What helps inspire you guys?  Is there a certain environment your writing thrives better in?

(For those of you who follow, and posted such kind words in regards to my fathers health: He’s doing much better, and is now out of the hospital and back home with my mom.  Thank you all, again, for the concern and well wishes.)

Creating vs. Using

When writing sci-fi or fantasy, there’s a great freedom you have in way of creating the details of the world you’re writing in.  You can modify the world around you, into what you want it to be.

With fiction, however, there are more limitations to what you can and cannot have the world around you do. (At least, before it starts to turn into sci-fi or fantasy.)  Yet, you still have the ability to create certain, fictional, things to place within your story.

So, the question is, when writing fiction should you invent things within your world, or should you use what real life has to offer?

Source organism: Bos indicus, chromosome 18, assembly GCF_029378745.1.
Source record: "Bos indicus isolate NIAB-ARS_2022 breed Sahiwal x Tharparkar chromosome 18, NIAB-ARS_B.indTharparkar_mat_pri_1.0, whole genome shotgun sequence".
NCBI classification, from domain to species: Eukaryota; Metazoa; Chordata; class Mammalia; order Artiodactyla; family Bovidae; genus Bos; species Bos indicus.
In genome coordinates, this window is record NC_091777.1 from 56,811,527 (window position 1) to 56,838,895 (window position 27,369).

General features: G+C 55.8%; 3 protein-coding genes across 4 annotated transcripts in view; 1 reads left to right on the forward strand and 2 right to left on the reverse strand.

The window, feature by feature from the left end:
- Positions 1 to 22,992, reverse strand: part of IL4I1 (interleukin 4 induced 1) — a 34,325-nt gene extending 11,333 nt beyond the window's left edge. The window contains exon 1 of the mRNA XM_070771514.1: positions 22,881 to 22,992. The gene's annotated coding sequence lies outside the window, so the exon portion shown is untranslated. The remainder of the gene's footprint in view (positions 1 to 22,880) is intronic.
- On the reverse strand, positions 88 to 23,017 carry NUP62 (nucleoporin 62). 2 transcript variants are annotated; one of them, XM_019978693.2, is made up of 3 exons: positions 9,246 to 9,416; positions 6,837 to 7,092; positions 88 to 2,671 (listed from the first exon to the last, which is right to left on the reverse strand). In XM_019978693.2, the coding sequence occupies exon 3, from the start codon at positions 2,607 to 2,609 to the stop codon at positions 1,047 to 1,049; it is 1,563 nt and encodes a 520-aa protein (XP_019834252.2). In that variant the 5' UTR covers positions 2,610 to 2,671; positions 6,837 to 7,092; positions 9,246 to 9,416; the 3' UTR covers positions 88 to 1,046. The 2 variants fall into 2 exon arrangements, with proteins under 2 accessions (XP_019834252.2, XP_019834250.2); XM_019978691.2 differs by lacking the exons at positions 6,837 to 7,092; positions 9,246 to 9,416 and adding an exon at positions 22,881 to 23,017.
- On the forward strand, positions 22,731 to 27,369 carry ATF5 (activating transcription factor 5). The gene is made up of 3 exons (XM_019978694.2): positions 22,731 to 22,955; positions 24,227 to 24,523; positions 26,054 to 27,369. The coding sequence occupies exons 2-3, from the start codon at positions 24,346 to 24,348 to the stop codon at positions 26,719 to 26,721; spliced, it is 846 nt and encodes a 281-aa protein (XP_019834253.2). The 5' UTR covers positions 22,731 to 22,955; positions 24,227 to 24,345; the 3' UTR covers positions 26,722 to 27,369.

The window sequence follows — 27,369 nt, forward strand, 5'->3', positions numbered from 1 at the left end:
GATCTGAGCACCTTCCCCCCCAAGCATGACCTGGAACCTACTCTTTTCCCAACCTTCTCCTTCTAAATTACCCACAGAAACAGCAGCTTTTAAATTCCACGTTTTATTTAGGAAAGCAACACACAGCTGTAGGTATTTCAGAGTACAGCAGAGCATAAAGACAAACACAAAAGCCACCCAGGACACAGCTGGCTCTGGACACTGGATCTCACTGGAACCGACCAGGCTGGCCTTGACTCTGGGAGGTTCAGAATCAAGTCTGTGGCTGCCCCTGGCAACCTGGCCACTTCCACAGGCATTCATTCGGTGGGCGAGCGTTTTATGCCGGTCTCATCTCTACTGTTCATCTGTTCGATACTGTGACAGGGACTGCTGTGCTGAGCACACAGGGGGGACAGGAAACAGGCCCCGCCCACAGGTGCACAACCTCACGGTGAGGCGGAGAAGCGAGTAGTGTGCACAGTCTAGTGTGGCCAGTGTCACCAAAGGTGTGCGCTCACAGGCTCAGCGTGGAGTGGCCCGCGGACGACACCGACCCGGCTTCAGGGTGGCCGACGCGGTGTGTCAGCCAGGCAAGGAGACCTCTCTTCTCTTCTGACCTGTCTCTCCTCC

For such a seemingly simple part of writing, there are so many questions to ask.  Sometimes you make a decision without even realizing it, and in that way, it is natural to the story.  For example, when flipping through DVD’s to watch, my character goes through Moulin Rouge, Boondock Saints, and The Princess Bride.  I didn’t even have to think about whether or not to make up movies.  I was just writing, that’s how the story came out, and I like it.

But when it comes to deciding something as big as the setting and the town your story takes place in, your choice can greatly affect the story.  This is especially true if the town/setting is a big part of the story.

Ask yourself how you want the setting to affect the story and the characters.  Think about the pros and cons of each, and consider how the places you’ve lived in influence the setting you write about.

Naturally, setting doesn’t always have such a huge affect, but perhaps your main character is really into music.  Or movies.  Or books.  Do you want your readers to be able to associate with pop culture references you can throw in?  Or perhaps you want to do a satirical take and create your own reality tv show that the characters make fun of.